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Lithium poisoning usually results from chronic drug accumulation, accidental or deliberate overdose of lithium carbonate.
Lithium has a narrow therapeutic index (the levels at which it becomes toxic are only marginally higher than those needed to be therapeutic). Impaired renal excretion such as with dehydration or renal failure may induce toxicity, as may concomitant use of nonsteroidal anti-inflammatory drugs or ACE-inhibitors.
There is good correlation between symptoms and plasma concentration.
Mild toxicity: Nausea, diarrhoea, blurred vision, polyuria, fine resting tremor, muscle weakness and drowsiness.
Moderate toxicity: Confusion, faints, muscle fasciculation, hyperreflexia, myoclonus, incontinence, restlessness or decreased consciousness.
Severe toxicity: Depressed conscious level, convulsions, arrhythmias including conduction block, hypotension and renal failure.
Serum lithium levels should be measured if chronic toxicity is suspected. Therapeutic concentration between 0.4 and 1 mmol/L. Serious toxicity and significant mortality in levels above 2 mmol/L. In acute overdose, levels should be taken 6 hours postingestion and 6–12 hourly thereafter. Symptomatic patients require ECG monitoring.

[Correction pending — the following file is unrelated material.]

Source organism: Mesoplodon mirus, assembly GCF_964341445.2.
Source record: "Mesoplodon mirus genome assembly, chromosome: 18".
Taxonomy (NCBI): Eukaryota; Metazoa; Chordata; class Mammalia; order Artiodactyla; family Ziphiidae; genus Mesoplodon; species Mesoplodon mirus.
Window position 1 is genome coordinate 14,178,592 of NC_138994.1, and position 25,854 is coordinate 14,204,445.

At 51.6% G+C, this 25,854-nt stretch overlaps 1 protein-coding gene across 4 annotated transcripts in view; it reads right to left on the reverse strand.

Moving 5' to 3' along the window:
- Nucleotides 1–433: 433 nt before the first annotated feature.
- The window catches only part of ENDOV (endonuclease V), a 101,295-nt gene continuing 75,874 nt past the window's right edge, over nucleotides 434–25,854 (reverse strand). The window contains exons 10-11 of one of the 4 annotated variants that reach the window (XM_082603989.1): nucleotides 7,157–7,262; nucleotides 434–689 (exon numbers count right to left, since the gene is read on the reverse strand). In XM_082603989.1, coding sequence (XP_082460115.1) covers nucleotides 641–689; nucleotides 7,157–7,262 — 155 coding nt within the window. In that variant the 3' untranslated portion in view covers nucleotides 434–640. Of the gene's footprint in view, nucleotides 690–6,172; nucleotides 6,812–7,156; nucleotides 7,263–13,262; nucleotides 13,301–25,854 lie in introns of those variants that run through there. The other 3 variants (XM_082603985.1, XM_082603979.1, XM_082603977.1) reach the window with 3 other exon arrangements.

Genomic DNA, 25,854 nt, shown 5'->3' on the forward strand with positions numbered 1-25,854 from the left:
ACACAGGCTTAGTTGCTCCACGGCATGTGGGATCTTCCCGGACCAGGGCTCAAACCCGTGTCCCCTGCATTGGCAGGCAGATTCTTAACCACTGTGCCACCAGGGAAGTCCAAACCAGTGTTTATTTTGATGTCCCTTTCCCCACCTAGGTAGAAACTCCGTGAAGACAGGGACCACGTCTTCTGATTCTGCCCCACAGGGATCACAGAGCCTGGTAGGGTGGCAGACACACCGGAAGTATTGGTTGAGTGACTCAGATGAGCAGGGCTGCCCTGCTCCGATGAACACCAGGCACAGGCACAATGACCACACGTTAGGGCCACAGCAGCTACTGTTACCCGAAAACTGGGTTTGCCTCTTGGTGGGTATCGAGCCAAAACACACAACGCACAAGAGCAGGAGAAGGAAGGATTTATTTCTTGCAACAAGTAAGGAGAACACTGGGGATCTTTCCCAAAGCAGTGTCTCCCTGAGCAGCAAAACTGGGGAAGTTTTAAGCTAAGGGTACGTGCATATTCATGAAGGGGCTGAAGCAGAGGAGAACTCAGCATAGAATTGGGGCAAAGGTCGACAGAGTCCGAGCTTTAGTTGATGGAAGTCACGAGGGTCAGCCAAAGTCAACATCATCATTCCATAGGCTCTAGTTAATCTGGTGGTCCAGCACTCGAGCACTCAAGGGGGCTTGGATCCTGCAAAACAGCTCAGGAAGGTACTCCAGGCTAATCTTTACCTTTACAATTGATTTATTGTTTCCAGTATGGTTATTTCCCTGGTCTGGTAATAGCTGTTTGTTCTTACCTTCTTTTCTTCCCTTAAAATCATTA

In chronic accumulation, stopping lithium is often all that is needed to alleviate symptoms; however, patients may require other treatments for bipolar disorder.
In acute severe toxicity, airway and ventilatory support may be required if unconscious. All patients should be observed for a minimum of 24 hours postingestion. Ensure adequate hydration and correct any electrolyte imbalance. In refractory hypotension, inotropes may be required. Convulsions are treated with intravenous diazepam.
In severe poisoning the treatment of choice is haemodialysis which is considered if there are any neurological features or if very high plasma levels are detected.
The mortality in chronic poisoning is 9%, but as high as 25% in acute overdose. Clinical symptoms may per-sist after the serum lithium levels have fallen and 10% of patients with chronic poisoning have long-term neuro-logical sequelae.
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